MSCD5: Why It’s a Meaningful Upgrade

So the fifth edition of A Manual of Style for Contract Drafting has been unleashed. (Buy it here!) You own the fourth edition and are wondering whether you should fork over for MSCD5 US$139.95 plus any tax and shipping. If working with contracts is an important part of what you do and you’ve found MSCD4 valuable, I think you’d appreciate what MSCD5 has to offer.

What’s Entirely New

For one thing, there’s what’s entirely new. That’s listed in the preface. For example, chapter 3 (Categories of Contract Language) has a new opening (see this blog post) and new sections on the following: using the subjunctive mood; separating the subject and verb from the rest of the sentence; using now in language of performance; how the has a duty test works; when language of discretion is inappropriate; using may to express an exclusive option; using language of policy to obfuscate; how represents and warrants is conducive to disorder; future facts; dual verb structures; and an expedient way to express company obligations in standard terms.

And I added to chapter 13 (Selected Usages) sections on the following: abrogate; anniversary month; appurtenant; as between the parties; both X and Y, either X or Y; coterminous; deliver by hand; derogate; disparagement; effluxion of time; guarantees—absolute, continuing, irrevocable, and unconditional; habendum; legally; not be concerned to see; notify; setoff, offset; principle of least privilege; public domain; subsisting; termination for cause; vest; and waiver of presentment.

Other new stuff is scattered in other chapters.

What’s Revised

But just as important is how I’ve revised what was already in MSCD4. (The extra material, whether it’s in what’s entirely new or what’s revised, amounts to 77 pages.) Here’s what comes to mind:

I overhauled chapter 1 (The Characteristics of Optimal Contract Language), expanding it from six topics to 12. It does a much better job of explaining what makes contract language different.

I expanded and reorganized chapter 6 (Defined Terms), so it’s now more comprehensive and better organized.

Chapter 8 (Reasonable Efforts and Its Variants) contains much from my 2019 law review article on the subject, and more.

Chapter 9 (Material and Material Adverse Change) contains the gist of my forthcoming article on the ambiguity of material. I won’t get into that until the article become available, but fasten your seat belts—it might be the most innovative thing I’ve written.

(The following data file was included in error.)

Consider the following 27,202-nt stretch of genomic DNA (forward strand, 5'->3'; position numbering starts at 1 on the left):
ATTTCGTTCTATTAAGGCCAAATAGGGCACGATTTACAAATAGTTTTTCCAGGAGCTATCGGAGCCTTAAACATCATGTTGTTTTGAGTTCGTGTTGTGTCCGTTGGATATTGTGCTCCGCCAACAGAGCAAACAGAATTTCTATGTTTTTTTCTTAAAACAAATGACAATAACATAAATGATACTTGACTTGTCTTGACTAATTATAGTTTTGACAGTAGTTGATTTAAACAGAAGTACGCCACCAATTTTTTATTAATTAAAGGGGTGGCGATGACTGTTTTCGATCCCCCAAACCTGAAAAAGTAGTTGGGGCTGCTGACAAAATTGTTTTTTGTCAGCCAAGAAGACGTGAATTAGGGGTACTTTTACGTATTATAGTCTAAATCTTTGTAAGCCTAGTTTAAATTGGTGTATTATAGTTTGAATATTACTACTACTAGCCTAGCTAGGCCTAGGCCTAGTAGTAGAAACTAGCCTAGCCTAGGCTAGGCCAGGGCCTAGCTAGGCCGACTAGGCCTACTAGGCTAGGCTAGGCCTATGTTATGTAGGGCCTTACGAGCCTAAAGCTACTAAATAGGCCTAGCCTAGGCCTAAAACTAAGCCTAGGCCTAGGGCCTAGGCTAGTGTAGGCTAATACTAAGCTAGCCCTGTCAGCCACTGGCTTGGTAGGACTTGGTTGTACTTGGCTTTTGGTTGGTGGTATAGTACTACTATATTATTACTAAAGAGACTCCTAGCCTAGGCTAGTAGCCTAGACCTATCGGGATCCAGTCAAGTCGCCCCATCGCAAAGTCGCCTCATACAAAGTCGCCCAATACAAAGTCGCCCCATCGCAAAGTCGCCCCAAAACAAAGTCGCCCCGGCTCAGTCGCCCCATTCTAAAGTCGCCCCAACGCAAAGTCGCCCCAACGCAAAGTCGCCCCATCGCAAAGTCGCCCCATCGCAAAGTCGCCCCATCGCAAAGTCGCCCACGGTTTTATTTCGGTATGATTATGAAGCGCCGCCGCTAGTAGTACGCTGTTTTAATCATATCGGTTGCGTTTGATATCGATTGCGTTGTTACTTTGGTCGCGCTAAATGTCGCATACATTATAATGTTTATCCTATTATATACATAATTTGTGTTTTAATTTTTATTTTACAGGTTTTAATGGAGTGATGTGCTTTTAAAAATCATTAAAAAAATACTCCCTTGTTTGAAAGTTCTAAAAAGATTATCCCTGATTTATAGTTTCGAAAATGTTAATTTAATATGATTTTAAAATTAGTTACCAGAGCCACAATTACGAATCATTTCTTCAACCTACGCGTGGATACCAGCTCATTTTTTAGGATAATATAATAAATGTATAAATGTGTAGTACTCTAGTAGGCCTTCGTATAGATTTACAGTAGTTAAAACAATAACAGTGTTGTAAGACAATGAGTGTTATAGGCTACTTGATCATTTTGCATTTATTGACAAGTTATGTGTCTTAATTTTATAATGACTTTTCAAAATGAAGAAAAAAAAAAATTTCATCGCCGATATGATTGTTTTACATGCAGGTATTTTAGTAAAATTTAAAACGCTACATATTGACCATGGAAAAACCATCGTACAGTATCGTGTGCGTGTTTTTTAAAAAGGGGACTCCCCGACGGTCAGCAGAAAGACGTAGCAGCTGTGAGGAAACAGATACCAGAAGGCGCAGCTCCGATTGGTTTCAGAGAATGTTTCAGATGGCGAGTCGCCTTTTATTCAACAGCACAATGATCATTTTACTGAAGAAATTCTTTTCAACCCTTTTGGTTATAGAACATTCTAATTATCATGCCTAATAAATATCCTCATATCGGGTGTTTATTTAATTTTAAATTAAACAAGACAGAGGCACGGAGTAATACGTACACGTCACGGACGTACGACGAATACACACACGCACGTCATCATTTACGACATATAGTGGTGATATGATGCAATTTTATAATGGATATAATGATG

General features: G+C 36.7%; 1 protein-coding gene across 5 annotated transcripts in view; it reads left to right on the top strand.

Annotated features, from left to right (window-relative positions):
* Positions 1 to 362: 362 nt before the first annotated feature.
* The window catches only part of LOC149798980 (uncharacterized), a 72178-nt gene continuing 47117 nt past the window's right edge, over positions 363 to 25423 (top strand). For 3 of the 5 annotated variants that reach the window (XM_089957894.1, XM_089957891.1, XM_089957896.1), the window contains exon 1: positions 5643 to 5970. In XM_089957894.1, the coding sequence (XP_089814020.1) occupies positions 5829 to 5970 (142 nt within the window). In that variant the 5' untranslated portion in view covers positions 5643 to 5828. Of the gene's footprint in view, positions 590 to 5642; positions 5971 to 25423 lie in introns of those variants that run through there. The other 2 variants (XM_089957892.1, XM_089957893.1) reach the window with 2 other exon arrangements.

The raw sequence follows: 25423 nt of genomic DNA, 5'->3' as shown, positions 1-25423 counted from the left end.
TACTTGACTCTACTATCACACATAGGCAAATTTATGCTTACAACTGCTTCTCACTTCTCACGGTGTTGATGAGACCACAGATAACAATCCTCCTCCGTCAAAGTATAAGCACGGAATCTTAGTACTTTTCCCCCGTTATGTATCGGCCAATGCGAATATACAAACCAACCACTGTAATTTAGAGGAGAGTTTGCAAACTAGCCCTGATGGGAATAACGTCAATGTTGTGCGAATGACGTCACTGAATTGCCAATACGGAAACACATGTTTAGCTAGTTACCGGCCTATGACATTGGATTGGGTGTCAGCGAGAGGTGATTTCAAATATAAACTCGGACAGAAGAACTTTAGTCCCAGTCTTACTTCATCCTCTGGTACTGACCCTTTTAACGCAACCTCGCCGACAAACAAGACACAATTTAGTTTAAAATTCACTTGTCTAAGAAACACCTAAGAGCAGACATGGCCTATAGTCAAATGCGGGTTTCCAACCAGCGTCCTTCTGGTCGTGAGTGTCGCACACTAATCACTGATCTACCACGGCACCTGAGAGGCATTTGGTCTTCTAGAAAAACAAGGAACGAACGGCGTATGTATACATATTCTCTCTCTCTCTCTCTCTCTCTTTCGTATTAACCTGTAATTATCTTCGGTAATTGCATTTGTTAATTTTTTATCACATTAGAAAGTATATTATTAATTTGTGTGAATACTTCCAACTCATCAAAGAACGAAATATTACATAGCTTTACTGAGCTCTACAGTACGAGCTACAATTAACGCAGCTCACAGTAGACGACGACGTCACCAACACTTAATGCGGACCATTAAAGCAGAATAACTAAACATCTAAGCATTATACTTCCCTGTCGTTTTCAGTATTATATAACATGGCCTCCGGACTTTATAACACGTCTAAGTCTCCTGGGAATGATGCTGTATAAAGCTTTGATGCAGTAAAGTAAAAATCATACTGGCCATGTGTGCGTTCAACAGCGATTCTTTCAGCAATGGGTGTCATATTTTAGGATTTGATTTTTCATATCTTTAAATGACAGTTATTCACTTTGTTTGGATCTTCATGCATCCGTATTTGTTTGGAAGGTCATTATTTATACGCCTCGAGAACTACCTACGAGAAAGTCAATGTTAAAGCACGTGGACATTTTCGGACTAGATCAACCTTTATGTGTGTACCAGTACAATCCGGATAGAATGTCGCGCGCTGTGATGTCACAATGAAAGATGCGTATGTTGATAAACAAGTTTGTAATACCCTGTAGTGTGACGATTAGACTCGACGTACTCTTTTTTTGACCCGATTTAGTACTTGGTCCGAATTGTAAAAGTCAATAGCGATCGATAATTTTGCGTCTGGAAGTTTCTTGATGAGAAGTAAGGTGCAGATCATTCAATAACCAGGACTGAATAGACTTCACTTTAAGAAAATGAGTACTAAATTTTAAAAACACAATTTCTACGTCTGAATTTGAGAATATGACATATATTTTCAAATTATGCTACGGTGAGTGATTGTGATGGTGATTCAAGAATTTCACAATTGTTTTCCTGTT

I finally got serious about consequential damages. With input from the most sensible commentators on the subject, I entirely rewrote that section; see this blog post.

And I’m particularly fond of how I’ve expanded and reorganized the discussion of including in chapter 13. It’s a ridiculously subtle and messed-up topic. Of course, it features the awesomest part of the fifth edition!

The Prose

With the help of a squad of volunteers, I worked hard on the prose. See this blog post and this blog post for more about that. More could have been done if we had been in a position to spend thousands of dollars on a dozen serious copyeditors, but that wasn’t the case. Nevertheless, I think the prose is way more readable than the technical nature of the subject might lead you to think.

Eliminating Glitches

I was eager to eliminate mistakes. For one thing, I hired a law student (hi, Dave!) to check the thousands of cross-references (see this blog post). Some will still be wrong, but way fewer than previously.

I was also on the lookout for internal inconsistencies (see this blog post). That was always a risk, given the sprawling nature of the endeavor and given that I’ve been working on it for 20 years.

It still contains mistakes. When you find them, please tell me about them!

The Upshot

When MSCD4 went to print, I said that MSCD had long ago left earth orbit and was entering the Kuiper belt. Well, I guess it’s now leaving the solar system!

About the author

Ken Adams is the leading authority on how to say clearly whatever you want to say in a contract. He’s author of A Manual of Style for Contract Drafting, and he offers online and in-person training around the world. He’s also chief content officer of LegalSifter, Inc., a company that combines artificial intelligence and expertise to assist with review of contracts.

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